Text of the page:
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The Theory of the Lost Cosmonauts

By: Daniel Seaman


     The United State’s history is riddled with unexplainable and crazy events such as UFO sightings, psychic powers and government conspiracy’s.

     Russia has been causing problems in Europe recently and it this country, like the United States, has many popular conspiracy theories. On of the more popular stories surrounds the cloudy information we have about their space program. This theory states that soviet cosmonauts entered outer space but the Russian government never disclosed the truth behind this event. People who believe the lost cosmonauts theory believe that Yuri Gagarin was the first man to survive a spaceflight. They also believe that the Soviet Union attempted two or more launches prior to Gagarin. The believers are also very adamant that at least two of the cosmonauts died attempting to reach outer space.

     The theory of the lost cosmonauts begins in Italy with a pair of brothers named Achille and Giovanni Judica-Cordiglia.  The brothers were amateur radio operators and had already become well known for picking up transmissions from Sputnik and even the heartbeats of the Soviet space dog, Laika, on board Sputnik II. Laika herself later became a lost cosmonaut.

     On November 28, 1960, the brothers were alerted by something strange.  There was an East German observatory that announced that they had picked up a strange signal on the Soviet space frequencies.  When the Cordiglias tuned into that frequency they picked up what sounded like a hand-keyed SOS signal.  The most disturbing thing about the signal is that it showed almost no relative speed, which could only mean one thing; It was on a direct course away from the planet.  As the brothers listened, the signal grew weaker until it finally faded out. The brothers had apparently just discovered evidence that a Soviet space capsule had gone off course and drifted permanently into outer space with a cosmonaut on board.

     Two months later, the brothers detected another transmission.  This time, it seemed to be the labored breaths of an unconscious man and a heartbeat.  When they played the recording for their father, a cardiologist, he believed that the heartbeat was of a man suffering cardiac arrest. Two days later, the Soviets announced the failed re-entry of a large unmanned spacecraft.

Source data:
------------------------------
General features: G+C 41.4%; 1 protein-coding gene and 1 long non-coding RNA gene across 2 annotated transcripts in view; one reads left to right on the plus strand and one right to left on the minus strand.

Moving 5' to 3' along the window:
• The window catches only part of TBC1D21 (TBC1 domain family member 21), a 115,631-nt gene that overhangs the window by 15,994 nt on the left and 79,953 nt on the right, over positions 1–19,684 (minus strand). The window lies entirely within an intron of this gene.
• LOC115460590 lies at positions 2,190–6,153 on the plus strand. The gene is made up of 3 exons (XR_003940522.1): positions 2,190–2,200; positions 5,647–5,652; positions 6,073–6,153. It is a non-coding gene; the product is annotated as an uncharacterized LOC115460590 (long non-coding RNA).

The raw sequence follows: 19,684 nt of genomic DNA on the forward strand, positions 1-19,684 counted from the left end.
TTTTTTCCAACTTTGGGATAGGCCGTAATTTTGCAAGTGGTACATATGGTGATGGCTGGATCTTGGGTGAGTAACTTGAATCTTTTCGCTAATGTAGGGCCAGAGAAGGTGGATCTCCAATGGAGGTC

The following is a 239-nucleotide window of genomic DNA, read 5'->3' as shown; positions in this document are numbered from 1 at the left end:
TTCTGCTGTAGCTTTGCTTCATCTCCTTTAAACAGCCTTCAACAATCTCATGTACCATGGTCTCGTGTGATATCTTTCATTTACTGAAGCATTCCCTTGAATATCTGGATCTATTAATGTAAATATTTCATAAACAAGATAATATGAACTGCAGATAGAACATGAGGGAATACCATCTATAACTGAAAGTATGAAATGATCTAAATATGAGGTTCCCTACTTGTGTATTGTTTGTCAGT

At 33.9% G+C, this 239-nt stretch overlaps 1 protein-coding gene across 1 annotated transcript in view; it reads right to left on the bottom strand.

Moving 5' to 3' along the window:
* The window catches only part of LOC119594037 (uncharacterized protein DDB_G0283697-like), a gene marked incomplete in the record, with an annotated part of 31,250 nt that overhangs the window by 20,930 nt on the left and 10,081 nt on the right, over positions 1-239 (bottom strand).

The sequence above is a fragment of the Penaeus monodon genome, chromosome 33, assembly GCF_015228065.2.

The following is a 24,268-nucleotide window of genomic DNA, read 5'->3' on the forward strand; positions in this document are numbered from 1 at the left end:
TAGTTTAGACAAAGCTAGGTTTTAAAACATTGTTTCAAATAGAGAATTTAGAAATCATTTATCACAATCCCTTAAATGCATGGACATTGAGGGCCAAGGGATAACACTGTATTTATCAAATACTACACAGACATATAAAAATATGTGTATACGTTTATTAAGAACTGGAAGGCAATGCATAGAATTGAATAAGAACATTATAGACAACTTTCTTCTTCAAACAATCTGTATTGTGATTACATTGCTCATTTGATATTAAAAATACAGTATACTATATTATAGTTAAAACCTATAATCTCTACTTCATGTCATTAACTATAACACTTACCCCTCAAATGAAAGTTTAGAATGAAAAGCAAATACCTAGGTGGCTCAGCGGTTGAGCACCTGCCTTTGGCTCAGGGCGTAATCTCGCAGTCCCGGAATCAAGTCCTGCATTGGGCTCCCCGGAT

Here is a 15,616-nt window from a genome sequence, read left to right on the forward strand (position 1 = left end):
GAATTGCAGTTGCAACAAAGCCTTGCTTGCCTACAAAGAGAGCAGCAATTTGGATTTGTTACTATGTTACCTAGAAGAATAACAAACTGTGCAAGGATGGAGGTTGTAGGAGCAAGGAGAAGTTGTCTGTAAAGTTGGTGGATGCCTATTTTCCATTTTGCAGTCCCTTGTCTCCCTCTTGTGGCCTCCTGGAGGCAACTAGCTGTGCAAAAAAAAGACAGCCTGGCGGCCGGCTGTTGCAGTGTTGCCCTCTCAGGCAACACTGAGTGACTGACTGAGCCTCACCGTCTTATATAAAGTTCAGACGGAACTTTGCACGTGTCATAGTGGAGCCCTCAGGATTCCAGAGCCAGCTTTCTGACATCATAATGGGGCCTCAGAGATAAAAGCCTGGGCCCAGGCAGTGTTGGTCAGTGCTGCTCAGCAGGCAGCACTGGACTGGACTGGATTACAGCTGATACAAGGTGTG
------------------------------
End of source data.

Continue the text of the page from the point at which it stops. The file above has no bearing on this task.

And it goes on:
In April of 1961, the brothers picked up the transmissions of Yuri Gargarin, the official first person to orbit the Earth. In May of 1961, they picked up a new transmission.  It was a woman's voice speaking in Russian.  Although she seemed calm and professional, her tone became louder and more panicked as the transmission continued until the transmission disappeared. The translation came out as, "Isn't this dangerous, Talk to me, our transmission begins now. I feel hot. I can see a flame. Am I going to crash? Yes. I feel hot, I will re-enter..."

     Also another cosmonaut that they look at is Vladimir Llyushin who is believed to have gone to space first. But it is believed that he sailed off course when reentering and was captured by the Chinese government. Both the Soviets and the Chinese suppressed the information to prevent bad publicity during the cold war.

     Russia during the Cold War was a torrent of secrets.  It is well documented that there were cosmonaut deaths prior to Gargarin's flight and it is also well known that Grigoriy Nelyubov, a cosmonaut who committed suicide in 1966 after being removed from the program had his records permanently erased. He was airbrushed from photographs, and his medical and service records edited. Nelyubov's involvement in the program was not brought to light until 1986. It is thought by believers of the lost cosmonaut theory that the USSR lost as many as eleven people.





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